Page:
Having seen a picture of a cordwood cabin in a magazine years before, Carrie dreamed about building her own cordwood home.  She read and gathered information and took one of our hands-on workshops.  Feeling empowered to hit the start button, she built a gorgeous, energy efficient, best practices cordwood home in western Wisconsin for under $50 @ square foot.    The white mason’s lines on each side of the cordwood wall, allow the builder to “sight” down the line.  This keeps the wall in plumb. Bottle bricks are easy to make and lend a stunning statement to a wall. The room-in-the-attic trusses are 10/12 pitch and allow for an extra 764 sq. ft. of space. The home sits into a hillside and the back wall and the two side walls are insulated and earth bermed. A wood stove helps to regulate the temperatures on those cold Wisconsin nights. 

The electrical is “run” up the middle of the posts and is “stubbed out” flush with the post.  A receptacle plate or switch plate covers the wiring. 

Board and batten gable end siding makes a good looking siding for a cordwood home. 

The bathroom is completed in rustic, country style and fits right in with the home. 

The living room is comfy, cozy and has a beautiful view of the verdant valley below.  Carrie wanted to make sure everyone knows that the house is not finished yet and she will send more pictures as she puts up trim and railings. 

The first section of this “blog post” is dedicated to the beauty of the build.  The section below (Section B) is about the real nitty-gritty of building. 

Radiant in floor heat pays dividends throughout the heating season.  Heating your toes first is a gladsome feeling. 

The foundation walls are covered with extruded styrofoam and a french drain with silt-sleeve extends around the perimeter to funnel water away from the foundation. 

The poured walls and framing define the solid and massive structure.  

LVL’s help with compression strength, wind load and structural integrity.  They are loved by code officials.  The notching of the post to accept the LVL makes for additional strength.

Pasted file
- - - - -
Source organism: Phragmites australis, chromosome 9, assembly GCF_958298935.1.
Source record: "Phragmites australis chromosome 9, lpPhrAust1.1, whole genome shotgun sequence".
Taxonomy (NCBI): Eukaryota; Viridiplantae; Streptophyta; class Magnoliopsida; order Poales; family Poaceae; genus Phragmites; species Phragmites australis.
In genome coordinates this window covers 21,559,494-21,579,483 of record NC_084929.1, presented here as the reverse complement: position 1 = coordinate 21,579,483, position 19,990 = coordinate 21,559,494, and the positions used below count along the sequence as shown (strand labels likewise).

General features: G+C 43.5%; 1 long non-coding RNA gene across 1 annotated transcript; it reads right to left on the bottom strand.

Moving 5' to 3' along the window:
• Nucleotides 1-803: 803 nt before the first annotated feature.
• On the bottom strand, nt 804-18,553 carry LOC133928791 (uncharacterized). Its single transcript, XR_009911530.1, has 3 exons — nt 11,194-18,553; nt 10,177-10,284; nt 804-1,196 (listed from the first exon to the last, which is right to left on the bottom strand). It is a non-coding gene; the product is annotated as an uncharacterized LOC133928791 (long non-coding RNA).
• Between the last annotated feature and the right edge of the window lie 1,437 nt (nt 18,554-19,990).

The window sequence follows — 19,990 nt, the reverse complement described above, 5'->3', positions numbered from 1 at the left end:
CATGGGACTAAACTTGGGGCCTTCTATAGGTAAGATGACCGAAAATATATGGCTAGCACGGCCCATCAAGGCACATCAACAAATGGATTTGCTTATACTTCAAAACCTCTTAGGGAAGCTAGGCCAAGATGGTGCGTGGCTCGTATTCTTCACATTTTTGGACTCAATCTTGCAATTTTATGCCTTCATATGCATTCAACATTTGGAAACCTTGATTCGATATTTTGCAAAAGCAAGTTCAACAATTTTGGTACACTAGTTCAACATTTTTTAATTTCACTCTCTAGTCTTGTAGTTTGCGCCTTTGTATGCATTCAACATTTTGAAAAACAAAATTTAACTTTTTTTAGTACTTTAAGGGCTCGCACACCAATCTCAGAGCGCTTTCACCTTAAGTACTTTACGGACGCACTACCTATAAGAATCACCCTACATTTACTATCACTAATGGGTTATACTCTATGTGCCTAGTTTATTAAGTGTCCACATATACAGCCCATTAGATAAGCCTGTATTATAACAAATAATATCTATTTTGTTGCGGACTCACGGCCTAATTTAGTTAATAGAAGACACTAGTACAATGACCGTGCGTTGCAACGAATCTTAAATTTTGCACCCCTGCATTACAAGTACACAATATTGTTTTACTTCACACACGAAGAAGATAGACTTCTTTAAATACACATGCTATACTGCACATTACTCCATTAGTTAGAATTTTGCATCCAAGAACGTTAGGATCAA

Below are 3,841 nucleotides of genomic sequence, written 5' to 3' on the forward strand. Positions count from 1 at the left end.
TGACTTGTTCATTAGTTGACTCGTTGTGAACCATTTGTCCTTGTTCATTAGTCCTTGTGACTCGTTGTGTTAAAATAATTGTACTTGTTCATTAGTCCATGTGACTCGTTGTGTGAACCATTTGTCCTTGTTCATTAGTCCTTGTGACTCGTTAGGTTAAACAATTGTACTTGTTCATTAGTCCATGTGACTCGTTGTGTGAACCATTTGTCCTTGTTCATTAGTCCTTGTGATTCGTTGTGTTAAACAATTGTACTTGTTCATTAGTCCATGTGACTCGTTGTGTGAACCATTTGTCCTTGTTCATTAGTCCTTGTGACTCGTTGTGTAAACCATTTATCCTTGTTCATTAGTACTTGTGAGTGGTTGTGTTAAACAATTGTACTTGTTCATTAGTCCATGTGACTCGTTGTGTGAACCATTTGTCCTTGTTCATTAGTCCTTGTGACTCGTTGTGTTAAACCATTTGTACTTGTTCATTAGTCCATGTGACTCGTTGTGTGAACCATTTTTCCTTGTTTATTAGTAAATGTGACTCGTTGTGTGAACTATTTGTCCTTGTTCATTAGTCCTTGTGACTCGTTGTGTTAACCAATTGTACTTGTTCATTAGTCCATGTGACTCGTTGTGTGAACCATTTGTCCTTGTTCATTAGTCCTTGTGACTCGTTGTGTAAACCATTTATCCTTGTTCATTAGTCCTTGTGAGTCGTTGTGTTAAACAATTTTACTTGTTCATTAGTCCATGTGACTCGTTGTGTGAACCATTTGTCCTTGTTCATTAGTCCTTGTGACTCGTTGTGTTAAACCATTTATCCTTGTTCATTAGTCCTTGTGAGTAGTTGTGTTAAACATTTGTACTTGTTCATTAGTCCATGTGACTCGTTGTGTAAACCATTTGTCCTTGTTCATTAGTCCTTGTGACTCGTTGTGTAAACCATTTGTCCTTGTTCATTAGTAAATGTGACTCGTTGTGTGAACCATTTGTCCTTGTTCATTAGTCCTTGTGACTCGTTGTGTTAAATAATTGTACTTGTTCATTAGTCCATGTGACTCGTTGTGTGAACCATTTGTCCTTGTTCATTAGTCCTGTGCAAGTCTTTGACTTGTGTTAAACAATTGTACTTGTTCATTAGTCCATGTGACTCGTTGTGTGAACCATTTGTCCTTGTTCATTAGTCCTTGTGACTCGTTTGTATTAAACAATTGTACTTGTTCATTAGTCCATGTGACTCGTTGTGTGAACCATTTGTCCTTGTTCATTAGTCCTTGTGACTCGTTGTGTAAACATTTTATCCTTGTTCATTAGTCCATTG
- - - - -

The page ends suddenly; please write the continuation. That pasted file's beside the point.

There is lots of work to be done before the first sticks of cordwood are mortared.  Here the trusses are on, the dormers are cut and braced, the ice and water shield is on the roof and everything is braced. 

Laying the subfloor on the trusses allows for safe work to continue on the second floor. 

Incredible amounts of insulation were added to the roof in order to keep the warmth generated by the wood stove and the solar design, inside the home.  There is a double insulation situation with R-38 and then another R-10 added.  

When winter comes a calling, the home can be “boarded-up.”  Work continues on the inside. 

Finally, (an example of one of the Best Practices) this is why the roof is completed first so that the owner/builder can work out of the elements (the cordwood, materials and your crew remain dry).  

[Note from Carrie: “I feel like I’m getting away with something– like it’s too good to be true that I have this beautiful home for so little money.  You can post whatever you’d like (with the disclaimer that it’s not done?!?). Thanks again for everything!!!”]

[Editors comment: There are so many things Carrie did so very well (besides the beautiful random pattern cordwood and bottle ends), that other people could learn from. For Example; the LVL’s, the French drain, the truss room-in-the-attic, poured/insulated foundation walls, the earth berm, attaching window boxes to posts, board & batten siding, metal roof, etc. Good use of space, good design, dormer in the middle of the truss, well-insulated trusses, good random pattern cordwood infill, posts notched for LVL’s. So many best practice concepts to share. Thank you again for documenting your success.]

Should you wish to learn how to build a cordwood cottage, cabin or home, please visit www.cordwoodconstruction.org   While you are there, click on the pictures, read the brief articles, check out the latest workshops and newsletter and if you are interested click on the Online Bookstore to see all the cordwood literature available in print, video and ebook format.

If you have questions that aren’t answered on the website you can email me at richardflatau@gmail.com  

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Readers have requested a brief bio, so here goes:

“Richard & Becky Flatau built their mortgage-free cordwood home in 1979 in Merrill, Wisconsin. Since then, they have written books, conducted workshops, facilitated the 2005, 2011 and 2015 Cordwood Conferences and provided consultation for cordwood builders.  Cordwood Construction: Best Practices DVD,  Cordwood Construction Best Practices (print) and Cordwood Conference Papers 2015 are the newest publications available from their online cordwood bookstore.   www.cordwoodconstruction.org

         Click on the picture if you would like to order this “best of the best” DVD.